What History Can Teach Banks About Making Change

Destin Jenkins, The New York Times

 Last year, amid protests over the murder of George Floyd, financial firms pledged billions of dollars to programs aimed at racial equity, including efforts to diversify their hiring and invest in Black businesses. And last month, Bank of America, BlackRock and Goldman Sachs were among hundreds of businesses and executives who signed a public letter opposing laws that would restrict voting across the country, especially for minority voters.


Hurt by Losses, Credit Suisse Faces Reckoning Under New Chairman

Kate Kelly and Jack Ewing, The New York Times

After Credit Suisse said it had lost nearly $5 billion over soured trades that a small unit of its investment bank made with Archegos Capital Management, worried employees peppered Thomas Gottstein, the chief executive, with questions. One wanted to know if bankers who weren’t involved would have to sacrifice pay over the losses.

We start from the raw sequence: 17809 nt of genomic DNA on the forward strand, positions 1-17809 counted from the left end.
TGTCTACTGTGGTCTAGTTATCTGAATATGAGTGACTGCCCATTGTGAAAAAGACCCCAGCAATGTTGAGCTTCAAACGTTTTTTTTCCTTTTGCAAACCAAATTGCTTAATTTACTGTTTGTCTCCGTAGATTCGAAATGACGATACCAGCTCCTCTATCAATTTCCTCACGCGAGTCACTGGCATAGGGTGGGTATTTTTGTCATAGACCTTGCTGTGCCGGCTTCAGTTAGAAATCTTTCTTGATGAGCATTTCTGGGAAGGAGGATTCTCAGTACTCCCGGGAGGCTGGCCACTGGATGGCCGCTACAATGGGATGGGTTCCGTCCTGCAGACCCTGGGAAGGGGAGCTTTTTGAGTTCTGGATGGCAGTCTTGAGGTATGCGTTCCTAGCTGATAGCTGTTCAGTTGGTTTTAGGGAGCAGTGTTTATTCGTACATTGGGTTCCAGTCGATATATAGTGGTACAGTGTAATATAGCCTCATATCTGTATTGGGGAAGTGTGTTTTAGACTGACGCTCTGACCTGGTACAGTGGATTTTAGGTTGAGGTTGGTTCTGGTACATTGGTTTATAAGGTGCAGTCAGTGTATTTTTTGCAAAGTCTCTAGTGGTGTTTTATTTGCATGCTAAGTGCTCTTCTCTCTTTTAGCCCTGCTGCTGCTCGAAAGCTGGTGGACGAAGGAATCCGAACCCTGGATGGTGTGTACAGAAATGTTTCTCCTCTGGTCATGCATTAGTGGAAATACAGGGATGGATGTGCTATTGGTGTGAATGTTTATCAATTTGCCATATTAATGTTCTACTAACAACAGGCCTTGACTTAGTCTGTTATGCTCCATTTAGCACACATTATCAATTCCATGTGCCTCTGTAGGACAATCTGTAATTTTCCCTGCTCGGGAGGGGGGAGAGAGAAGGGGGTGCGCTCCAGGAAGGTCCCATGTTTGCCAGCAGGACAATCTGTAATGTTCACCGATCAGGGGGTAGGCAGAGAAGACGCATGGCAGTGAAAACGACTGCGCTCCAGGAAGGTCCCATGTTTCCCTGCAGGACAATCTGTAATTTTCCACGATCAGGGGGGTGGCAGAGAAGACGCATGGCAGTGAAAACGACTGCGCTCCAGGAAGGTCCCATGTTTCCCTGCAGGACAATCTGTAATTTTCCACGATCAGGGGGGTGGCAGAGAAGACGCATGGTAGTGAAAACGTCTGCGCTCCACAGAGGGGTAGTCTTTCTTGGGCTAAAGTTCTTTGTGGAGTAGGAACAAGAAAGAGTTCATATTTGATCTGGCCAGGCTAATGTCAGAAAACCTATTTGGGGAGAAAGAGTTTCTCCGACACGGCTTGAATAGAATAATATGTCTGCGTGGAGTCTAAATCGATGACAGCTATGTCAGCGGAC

Wall Street Hiring Spree Puts Junior Bankers in Driving Seat

Jennifer Surane et al., Bloomberg

Twenty-somethings dreaming of Excel all-nighters are facing their best prospects in years. HSBC Holdings Plc this week became the latest global investment bank pledging to hire a flock of junior bankers to help analysts and associates avoid burnout amid an avalanche of deals. 

Financial Products and Investments

For Apollo’s New CEO, Insurance Is In—Racy Buyouts, Not So Much

Miriam Gottfied, The Wall Street Journal

Apollo Global Management Inc. APO -0.29% made its name scoring double-digit returns on debt-laden buyouts. Under new Chief Executive Officer Marc Rowan, the firm’s future will become increasingly about finding ways to eke out a few percentage points more than corporate and government bonds pay. 


TikTok Is the Place To Go for Financial Advice If You’re a Young Adult

Cheryl Winokur Munk, The Wall Street Journal

TikTok is the place to go for new dances, viral taco recipes—and, now, financial advice. The big benefit of TikTok is that it allows users to dole out and obtain information in short, easily digestible video bites, also called TikToks. 

Housing and GSEs